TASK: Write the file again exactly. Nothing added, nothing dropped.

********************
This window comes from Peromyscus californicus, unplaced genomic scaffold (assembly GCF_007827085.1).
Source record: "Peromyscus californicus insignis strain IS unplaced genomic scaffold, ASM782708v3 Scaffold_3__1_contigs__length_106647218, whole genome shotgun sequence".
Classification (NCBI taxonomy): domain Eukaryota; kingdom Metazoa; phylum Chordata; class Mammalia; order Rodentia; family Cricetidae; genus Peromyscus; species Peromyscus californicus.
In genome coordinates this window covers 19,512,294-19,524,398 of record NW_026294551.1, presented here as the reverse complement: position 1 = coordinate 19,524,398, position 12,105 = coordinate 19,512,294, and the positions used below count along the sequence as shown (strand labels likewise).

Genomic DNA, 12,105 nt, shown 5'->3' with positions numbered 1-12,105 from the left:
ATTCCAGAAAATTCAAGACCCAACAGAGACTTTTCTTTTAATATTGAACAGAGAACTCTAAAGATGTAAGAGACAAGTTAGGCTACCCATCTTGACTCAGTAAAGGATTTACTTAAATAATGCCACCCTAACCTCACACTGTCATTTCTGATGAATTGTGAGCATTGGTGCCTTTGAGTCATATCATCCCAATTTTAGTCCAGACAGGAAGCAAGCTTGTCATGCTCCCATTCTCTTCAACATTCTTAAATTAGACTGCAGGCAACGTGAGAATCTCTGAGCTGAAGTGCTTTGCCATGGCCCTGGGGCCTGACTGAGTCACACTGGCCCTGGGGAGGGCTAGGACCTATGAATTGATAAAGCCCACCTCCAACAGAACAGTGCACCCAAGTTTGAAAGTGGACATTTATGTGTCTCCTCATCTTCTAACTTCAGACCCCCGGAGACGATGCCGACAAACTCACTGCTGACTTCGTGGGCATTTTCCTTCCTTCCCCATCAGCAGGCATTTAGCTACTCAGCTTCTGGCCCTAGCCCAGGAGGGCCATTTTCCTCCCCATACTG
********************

This window comes from Peromyscus californicus, unplaced genomic scaffold (assembly GCF_007827085.1).
Source record: "Peromyscus californicus insignis strain IS unplaced genomic scaffold, ASM782708v3 Scaffold_3__1_contigs__length_106647218, whole genome shotgun sequence".
Classification (NCBI taxonomy): domain Eukaryota; kingdom Metazoa; phylum Chordata; class Mammalia; order Rodentia; family Cricetidae; genus Peromyscus; species Peromyscus californicus.
In genome coordinates this window covers 19,512,294-19,524,398 of record NW_026294551.1, presented here as the reverse complement: position 1 = coordinate 19,524,398, position 12,105 = coordinate 19,512,294, and the positions used below count along the sequence as shown (strand labels likewise).

Genomic DNA, 12,105 nt, shown 5'->3' with positions numbered 1-12,105 from the left:
ATTCCAGAAAATTCAAGACCCAACAGAGACTTTTCTTTTAATATTGAACAGAGAACTCTAAAGATGTAAGAGACAAGTTAGGCTACCCATCTTGACTCAGTAAAGGATTTACTTAAATAATGCCACCCTAACCTCACACTGTCATTTCTGATGAATTGTGAGCATTGGTGCCTTTGAGTCATATCATCCCAATTTTAGTCCAGACAGGAAGCAAGCTTGTCATGCTCCCATTCTCTTCAACATTCTTAAATTAGACTGCAGGCAACGTGAGAATCTCTGAGCTGAAGTGCTTTGCCATGGCCCTGGGGCCTGACTGAGTCACACTGGCCCTGGGGAGGGCTAGGACCTATGAATTGATAAAGCCCACCTCCAACAGAACAGTGCACCCAAGTTTGAAAGTGGACATTTATGTGTCTCCTCATCTTCTAACTTCAGACCCCCGGAGACGATGCCGACAAACTCACTGCTGACTTCGTGGGCATTTTCCTTCCTTCCCCATCAGCAGGCATTTAGCTACTCAGCTTCTGGCCCTAGCCCAGGAGGGCCATTTTCCTCCCCATACTG